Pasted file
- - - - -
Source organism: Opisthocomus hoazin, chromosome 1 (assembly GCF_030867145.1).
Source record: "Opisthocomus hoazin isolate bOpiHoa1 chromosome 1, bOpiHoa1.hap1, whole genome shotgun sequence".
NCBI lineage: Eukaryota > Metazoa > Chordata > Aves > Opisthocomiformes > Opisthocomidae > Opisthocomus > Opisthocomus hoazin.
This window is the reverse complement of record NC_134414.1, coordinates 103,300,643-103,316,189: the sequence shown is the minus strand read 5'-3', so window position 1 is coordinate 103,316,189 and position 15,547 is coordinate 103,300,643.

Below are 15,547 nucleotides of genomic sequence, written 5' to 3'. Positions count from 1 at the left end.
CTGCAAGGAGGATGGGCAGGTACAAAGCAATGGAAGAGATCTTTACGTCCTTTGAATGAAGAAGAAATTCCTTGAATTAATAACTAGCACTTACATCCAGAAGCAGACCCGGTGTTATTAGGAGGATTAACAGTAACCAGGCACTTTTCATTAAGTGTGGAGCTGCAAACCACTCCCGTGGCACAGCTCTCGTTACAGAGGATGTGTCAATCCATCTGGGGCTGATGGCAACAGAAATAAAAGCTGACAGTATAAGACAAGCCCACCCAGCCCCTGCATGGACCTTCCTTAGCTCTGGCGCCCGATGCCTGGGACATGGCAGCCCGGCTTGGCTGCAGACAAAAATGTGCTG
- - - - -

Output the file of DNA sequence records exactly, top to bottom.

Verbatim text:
Source organism: Opisthocomus hoazin, chromosome 1 (assembly GCF_030867145.1).
Source record: "Opisthocomus hoazin isolate bOpiHoa1 chromosome 1, bOpiHoa1.hap1, whole genome shotgun sequence".
NCBI lineage: Eukaryota > Metazoa > Chordata > Aves > Opisthocomiformes > Opisthocomidae > Opisthocomus > Opisthocomus hoazin.
This window is the reverse complement of record NC_134414.1, coordinates 103,300,643-103,316,189: the sequence shown is the minus strand read 5'-3', so window position 1 is coordinate 103,316,189 and position 15,547 is coordinate 103,300,643.

Below are 15,547 nucleotides of genomic sequence, written 5' to 3'. Positions count from 1 at the left end.
CTGCAAGGAGGATGGGCAGGTACAAAGCAATGGAAGAGATCTTTACGTCCTTTGAATGAAGAAGAAATTCCTTGAATTAATAACTAGCACTTACATCCAGAAGCAGACCCGGTGTTATTAGGAGGATTAACAGTAACCAGGCACTTTTCATTAAGTGTGGAGCTGCAAACCACTCCCGTGGCACAGCTCTCGTTACAGAGGATGTGTCAATCCATCTGGGGCTGATGGCAACAGAAATAAAAGCTGACAGTATAAGACAAGCCCACCCAGCCCCTGCATGGACCTTCCTTAGCTCTGGCGCCCGATGCCTGGGACATGGCAGCCCGGCTTGGCTGCAGACAAAAATGTGCTG